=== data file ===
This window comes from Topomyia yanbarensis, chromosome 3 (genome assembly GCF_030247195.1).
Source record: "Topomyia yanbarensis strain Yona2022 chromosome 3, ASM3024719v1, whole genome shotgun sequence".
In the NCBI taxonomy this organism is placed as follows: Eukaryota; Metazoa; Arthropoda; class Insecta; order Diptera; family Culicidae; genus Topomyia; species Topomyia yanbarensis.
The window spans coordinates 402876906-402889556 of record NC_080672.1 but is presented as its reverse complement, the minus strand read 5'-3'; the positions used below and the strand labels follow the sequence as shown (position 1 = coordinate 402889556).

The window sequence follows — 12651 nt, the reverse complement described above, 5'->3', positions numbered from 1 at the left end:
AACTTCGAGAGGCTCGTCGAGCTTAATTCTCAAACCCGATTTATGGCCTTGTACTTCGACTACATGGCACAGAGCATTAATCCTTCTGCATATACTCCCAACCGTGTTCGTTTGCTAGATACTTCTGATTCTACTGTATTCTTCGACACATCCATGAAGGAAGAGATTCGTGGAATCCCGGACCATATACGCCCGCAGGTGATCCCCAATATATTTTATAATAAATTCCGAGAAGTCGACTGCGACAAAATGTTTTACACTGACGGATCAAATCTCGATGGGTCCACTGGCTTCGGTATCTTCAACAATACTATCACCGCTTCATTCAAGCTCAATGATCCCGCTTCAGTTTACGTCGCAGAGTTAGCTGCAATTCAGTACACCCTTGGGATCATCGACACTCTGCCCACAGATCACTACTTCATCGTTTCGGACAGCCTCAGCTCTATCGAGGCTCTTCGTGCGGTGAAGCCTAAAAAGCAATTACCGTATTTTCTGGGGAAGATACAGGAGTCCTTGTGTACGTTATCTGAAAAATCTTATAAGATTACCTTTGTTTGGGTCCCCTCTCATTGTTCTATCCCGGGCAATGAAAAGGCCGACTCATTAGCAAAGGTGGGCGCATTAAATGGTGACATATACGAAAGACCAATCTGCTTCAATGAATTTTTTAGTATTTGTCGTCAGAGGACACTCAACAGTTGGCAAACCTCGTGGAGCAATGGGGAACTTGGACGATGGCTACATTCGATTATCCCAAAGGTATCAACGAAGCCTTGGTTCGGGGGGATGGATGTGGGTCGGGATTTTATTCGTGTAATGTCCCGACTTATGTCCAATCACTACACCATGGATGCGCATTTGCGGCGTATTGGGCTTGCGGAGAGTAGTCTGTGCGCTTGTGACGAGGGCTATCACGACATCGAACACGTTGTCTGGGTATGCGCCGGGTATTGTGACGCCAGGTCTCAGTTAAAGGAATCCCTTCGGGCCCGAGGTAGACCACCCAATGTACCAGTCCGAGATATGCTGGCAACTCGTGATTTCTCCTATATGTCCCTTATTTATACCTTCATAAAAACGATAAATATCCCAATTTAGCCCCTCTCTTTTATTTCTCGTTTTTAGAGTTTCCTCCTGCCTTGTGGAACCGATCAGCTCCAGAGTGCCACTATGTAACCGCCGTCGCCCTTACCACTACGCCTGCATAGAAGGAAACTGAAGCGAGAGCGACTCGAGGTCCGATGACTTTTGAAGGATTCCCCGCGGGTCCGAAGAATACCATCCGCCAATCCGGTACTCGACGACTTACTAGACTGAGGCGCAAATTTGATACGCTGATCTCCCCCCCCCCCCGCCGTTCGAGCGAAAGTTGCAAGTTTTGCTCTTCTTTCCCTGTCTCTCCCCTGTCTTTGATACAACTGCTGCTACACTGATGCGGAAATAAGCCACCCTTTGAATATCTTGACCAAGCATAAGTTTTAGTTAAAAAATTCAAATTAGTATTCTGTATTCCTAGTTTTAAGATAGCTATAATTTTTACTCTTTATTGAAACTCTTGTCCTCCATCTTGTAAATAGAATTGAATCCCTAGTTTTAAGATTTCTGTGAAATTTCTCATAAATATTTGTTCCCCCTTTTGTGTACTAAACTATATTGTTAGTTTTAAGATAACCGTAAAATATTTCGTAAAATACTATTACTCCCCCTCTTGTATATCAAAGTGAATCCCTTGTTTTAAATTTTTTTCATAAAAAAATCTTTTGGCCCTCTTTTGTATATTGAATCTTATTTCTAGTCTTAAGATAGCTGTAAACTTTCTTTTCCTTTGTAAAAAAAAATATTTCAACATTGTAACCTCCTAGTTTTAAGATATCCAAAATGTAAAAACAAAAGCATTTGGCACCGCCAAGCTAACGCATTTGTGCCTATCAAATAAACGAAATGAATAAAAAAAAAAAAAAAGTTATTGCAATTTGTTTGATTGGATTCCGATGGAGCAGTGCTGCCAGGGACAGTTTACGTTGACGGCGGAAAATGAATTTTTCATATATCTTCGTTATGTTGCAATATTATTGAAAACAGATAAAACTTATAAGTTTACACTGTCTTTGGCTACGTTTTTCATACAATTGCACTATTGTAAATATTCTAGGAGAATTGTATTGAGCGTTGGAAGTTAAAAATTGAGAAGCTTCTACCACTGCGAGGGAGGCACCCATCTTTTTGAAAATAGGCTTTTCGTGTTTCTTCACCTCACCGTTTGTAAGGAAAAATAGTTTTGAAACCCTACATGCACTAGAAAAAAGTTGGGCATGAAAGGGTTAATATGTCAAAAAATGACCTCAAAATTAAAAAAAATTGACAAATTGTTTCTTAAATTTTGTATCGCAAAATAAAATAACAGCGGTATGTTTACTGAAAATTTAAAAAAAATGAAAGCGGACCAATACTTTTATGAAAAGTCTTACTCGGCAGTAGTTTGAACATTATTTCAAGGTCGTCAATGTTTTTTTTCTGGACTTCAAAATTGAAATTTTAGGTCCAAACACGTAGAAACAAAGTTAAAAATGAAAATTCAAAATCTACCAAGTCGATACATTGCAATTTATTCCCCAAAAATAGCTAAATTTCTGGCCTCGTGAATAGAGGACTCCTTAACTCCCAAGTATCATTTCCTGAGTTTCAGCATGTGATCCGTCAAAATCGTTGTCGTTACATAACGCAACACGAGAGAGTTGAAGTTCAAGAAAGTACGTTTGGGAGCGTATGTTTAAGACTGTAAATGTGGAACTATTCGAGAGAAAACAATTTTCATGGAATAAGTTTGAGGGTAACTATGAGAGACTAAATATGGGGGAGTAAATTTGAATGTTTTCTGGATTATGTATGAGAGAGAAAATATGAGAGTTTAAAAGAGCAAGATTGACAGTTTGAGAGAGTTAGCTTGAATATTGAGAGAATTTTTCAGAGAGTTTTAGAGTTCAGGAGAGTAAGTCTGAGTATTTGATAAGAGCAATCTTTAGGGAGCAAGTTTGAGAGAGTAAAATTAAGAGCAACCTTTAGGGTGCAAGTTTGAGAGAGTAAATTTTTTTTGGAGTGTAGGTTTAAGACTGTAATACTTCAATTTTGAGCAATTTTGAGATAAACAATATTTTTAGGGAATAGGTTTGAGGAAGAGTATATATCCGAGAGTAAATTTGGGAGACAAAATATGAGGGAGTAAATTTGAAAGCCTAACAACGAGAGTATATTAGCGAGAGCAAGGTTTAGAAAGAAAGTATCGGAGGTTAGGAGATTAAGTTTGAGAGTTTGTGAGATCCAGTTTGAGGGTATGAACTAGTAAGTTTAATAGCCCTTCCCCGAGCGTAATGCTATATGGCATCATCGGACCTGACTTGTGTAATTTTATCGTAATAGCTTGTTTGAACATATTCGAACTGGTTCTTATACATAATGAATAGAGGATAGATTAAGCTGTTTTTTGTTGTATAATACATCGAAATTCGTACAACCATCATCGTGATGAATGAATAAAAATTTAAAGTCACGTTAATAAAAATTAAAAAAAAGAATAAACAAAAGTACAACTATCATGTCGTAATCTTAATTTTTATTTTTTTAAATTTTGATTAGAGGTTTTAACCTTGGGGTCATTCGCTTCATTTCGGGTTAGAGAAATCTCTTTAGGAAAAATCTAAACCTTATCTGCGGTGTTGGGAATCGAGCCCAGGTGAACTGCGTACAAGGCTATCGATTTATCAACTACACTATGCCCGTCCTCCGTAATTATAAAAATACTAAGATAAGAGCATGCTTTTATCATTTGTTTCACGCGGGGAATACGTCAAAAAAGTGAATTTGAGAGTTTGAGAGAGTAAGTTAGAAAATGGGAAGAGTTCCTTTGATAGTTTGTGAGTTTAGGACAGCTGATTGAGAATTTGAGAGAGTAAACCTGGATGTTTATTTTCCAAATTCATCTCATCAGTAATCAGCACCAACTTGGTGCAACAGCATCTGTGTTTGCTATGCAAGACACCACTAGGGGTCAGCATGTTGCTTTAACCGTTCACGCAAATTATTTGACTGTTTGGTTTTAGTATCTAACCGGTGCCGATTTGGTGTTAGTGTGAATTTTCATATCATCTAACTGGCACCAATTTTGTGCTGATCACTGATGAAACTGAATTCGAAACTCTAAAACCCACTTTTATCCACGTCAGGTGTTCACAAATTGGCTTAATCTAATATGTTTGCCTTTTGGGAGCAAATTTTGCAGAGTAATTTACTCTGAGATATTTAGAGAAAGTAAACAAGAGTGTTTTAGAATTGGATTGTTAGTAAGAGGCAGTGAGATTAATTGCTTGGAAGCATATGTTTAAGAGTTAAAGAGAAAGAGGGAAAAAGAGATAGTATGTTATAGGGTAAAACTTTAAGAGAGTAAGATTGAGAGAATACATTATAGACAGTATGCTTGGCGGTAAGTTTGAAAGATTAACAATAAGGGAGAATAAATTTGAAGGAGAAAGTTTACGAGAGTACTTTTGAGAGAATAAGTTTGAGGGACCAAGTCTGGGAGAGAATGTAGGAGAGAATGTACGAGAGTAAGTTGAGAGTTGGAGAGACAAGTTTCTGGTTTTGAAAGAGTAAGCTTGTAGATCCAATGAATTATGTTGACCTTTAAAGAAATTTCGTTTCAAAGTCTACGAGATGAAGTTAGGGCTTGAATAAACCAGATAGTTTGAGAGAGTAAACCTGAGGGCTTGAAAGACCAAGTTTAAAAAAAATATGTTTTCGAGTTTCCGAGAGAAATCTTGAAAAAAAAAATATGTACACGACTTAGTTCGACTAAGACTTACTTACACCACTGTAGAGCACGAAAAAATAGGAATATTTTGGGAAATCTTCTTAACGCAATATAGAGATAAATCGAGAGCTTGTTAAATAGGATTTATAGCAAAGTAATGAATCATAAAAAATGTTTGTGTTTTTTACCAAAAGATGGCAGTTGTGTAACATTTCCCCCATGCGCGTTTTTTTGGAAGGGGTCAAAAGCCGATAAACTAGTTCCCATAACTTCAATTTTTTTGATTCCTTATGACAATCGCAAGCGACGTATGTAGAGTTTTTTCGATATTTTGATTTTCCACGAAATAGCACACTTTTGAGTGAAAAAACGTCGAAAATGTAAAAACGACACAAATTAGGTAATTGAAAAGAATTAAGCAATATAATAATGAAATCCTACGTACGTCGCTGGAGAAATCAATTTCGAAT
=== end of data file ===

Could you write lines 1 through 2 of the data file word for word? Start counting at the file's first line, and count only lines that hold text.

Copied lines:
This window comes from Topomyia yanbarensis, chromosome 3 (genome assembly GCF_030247195.1).
Source record: "Topomyia yanbarensis strain Yona2022 chromosome 3, ASM3024719v1, whole genome shotgun sequence".